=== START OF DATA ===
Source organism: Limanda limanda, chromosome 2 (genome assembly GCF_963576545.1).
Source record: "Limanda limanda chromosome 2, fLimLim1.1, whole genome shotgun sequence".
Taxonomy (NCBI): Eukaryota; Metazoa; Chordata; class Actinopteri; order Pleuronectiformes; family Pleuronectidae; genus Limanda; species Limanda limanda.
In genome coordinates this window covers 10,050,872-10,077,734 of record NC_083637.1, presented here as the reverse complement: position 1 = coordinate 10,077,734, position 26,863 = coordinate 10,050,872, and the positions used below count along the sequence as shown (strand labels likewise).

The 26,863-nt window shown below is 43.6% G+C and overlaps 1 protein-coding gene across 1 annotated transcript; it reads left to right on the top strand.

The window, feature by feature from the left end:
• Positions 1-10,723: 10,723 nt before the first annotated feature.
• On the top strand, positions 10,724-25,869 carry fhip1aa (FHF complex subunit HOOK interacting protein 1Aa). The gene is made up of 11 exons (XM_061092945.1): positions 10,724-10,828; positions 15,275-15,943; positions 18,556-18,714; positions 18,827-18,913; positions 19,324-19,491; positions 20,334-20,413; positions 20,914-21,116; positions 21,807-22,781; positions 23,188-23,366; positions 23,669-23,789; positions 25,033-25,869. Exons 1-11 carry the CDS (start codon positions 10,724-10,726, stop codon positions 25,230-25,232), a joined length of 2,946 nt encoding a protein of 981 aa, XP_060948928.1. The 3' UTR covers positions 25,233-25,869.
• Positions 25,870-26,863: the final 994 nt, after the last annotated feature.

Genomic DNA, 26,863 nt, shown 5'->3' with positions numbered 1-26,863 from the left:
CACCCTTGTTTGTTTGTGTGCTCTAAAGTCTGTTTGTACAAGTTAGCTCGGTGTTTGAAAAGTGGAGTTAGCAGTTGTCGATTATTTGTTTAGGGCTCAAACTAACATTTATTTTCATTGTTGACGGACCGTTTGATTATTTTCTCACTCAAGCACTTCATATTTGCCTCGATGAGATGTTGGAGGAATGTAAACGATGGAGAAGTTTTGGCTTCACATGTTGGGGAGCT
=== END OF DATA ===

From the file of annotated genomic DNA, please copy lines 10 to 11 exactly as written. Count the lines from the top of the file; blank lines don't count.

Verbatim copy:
Genomic DNA, 26,863 nt, shown 5'->3' with positions numbered 1-26,863 from the left:
CACCCTTGTTTGTTTGTGTGCTCTAAAGTCTGTTTGTACAAGTTAGCTCGGTGTTTGAAAAGTGGAGTTAGCAGTTGTCGATTATTTGTTTAGGGCTCAAACTAACATTTATTTTCATTGTTGACGGACCGTTTGATTATTTTCTCACTCAAGCACTTCATATTTGCCTCGATGAGATGTTGGAGGAATGTAAACGATGGAGAAGTTTTGGCTTCACATGTTGGGGAGCT